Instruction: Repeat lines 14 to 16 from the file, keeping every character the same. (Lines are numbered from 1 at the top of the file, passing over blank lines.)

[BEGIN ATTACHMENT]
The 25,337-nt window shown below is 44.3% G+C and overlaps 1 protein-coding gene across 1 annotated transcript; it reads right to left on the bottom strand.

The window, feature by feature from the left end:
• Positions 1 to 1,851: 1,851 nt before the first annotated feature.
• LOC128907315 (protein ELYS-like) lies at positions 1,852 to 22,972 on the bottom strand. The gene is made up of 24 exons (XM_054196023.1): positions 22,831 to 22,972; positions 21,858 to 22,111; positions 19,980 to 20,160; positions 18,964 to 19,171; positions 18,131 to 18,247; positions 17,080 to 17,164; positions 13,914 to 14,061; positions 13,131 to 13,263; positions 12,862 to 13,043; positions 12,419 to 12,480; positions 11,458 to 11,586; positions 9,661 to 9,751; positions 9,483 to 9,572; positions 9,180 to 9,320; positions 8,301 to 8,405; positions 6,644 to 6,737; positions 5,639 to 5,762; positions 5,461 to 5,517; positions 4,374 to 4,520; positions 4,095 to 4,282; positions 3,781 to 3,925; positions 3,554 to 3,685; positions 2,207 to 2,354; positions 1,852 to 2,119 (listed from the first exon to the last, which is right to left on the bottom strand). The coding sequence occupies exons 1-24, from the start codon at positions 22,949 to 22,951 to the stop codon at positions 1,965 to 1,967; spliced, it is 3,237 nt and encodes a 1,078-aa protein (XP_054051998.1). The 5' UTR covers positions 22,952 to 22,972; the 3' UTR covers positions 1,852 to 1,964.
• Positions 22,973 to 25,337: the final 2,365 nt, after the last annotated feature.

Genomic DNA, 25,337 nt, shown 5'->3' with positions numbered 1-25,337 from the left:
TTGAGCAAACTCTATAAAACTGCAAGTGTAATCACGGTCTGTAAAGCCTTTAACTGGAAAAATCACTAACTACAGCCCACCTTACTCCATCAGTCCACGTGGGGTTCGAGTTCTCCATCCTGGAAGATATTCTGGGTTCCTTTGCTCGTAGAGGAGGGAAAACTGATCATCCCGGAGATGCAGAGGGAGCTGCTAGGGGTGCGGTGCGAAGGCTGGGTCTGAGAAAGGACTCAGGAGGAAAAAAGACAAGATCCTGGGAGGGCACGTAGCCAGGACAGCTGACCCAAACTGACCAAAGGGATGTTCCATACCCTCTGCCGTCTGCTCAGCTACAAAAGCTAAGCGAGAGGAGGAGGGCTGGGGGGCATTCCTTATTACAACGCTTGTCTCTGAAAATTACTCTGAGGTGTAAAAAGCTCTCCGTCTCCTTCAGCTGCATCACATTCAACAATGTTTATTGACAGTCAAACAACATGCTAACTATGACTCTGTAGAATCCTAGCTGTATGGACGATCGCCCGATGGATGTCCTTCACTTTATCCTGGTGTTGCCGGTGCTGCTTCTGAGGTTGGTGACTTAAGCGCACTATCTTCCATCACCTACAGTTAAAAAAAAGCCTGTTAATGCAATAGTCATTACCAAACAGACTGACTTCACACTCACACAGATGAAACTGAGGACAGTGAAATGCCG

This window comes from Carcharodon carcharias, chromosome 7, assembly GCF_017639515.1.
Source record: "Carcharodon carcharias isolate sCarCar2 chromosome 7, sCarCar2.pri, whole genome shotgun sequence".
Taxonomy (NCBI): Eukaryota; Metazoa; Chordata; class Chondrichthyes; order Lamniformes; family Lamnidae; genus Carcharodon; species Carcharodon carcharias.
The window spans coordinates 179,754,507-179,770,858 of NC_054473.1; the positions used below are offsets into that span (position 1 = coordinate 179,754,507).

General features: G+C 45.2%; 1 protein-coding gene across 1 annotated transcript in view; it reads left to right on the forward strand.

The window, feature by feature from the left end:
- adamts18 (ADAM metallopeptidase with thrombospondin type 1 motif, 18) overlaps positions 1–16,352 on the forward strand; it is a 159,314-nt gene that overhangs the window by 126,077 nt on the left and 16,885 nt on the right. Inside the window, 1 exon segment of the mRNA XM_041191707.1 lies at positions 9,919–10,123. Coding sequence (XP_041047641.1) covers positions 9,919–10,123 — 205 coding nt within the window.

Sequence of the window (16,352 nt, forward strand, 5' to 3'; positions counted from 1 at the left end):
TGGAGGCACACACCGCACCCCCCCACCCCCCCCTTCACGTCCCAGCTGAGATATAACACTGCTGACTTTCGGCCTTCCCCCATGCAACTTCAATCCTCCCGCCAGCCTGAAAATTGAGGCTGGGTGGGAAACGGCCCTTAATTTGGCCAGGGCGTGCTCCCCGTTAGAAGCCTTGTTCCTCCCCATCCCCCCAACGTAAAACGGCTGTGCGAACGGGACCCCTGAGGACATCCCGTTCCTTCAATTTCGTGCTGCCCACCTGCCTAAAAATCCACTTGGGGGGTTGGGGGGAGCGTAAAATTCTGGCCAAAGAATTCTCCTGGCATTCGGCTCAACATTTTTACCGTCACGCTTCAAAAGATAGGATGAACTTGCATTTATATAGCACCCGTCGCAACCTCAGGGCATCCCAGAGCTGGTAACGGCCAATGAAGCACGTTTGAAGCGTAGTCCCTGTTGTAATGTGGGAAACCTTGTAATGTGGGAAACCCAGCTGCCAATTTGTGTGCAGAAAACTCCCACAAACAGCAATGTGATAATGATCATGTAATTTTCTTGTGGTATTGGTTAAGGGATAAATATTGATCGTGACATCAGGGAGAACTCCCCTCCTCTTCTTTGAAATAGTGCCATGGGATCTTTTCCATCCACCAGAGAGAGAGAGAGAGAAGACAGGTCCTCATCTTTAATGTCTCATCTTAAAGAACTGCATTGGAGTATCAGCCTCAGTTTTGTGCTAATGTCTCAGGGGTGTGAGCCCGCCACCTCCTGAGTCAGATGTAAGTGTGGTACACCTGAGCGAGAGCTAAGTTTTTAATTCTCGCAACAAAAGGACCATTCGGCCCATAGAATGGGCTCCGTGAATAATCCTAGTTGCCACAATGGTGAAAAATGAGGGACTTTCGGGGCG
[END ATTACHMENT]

- adamts18 (ADAM metallopeptidase with thrombospondin type 1 motif, 18) overlaps positions 1–16,352 on the forward strand; it is a 159,314-nt gene that overhangs the window by 126,077 nt on the left and 16,885 nt on the right. Inside the window, 1 exon segment of the mRNA XM_041191707.1 lies at positions 9,919–10,123. Coding sequence (XP_041047641.1) covers positions 9,919–10,123 — 205 coding nt within the window.

Sequence of the window (16,352 nt, forward strand, 5' to 3'; positions counted from 1 at the left end):
TGGAGGCACACACCGCACCCCCCCACCCCCCCCTTCACGTCCCAGCTGAGATATAACACTGCTGACTTTCGGCCTTCCCCCATGCAACTTCAATCCTCCCGCCAGCCTGAAAATTGAGGCTGGGTGGGAAACGGCCCTTAATTTGGCCAGGGCGTGCTCCCCGTTAGAAGCCTTGTTCCTCCCCATCCCCCCAACGTAAAACGGCTGTGCGAACGGGACCCCTGAGGACATCCCGTTCCTTCAATTTCGTGCTGCCCACCTGCCTAAAAATCCACTTGGGGGGTTGGGGGGAGCGTAAAATTCTGGCCAAAGAATTCTCCTGGCATTCGGCTCAACATTTTTACCGTCACGCTTCAAAAGATAGGATGAACTTGCATTTATATAGCACCCGTCGCAACCTCAGGGCATCCCAGAGCTGGTAACGGCCAATGAAGCACGTTTGAAGCGTAGTCCCTGTTGTAATGTGGGAAACCTTGTAATGTGGGAAACCCAGCTGCCAATTTGTGTGCAGAAAACTCCCACAAACAGCAATGTGATAATGATCATGTAATTTTCTTGTGGTATTGGTTAAGGGATAAATATTGATCGTGACATCAGGGAGAACTCCCCTCCTCTTCTTTGAAATAGTGCCATGGGATCTTTTCCATCCACCAGAGAGAGAGAGAGAGAAGACAGGTCCTCATCTTTAATGTCTCATCTTAAAGAACTGCATTGGAGTATCAGCCTCAGTTTTGTGCTAATGTCTCAGGGGTGTGAGCCCGCCACCTCCTGAGTCAGATGTAAGTGTGGTACACCTGAGCGAGAGCTAAGTTTTTAATTCTCGCAACAAAAGGACCATTCGGCCCATAGAATGGGCTCCGTGAATAATCCTAGTTGCCACAATGGTGAAAAATGAGGGACTTTCGGGGCG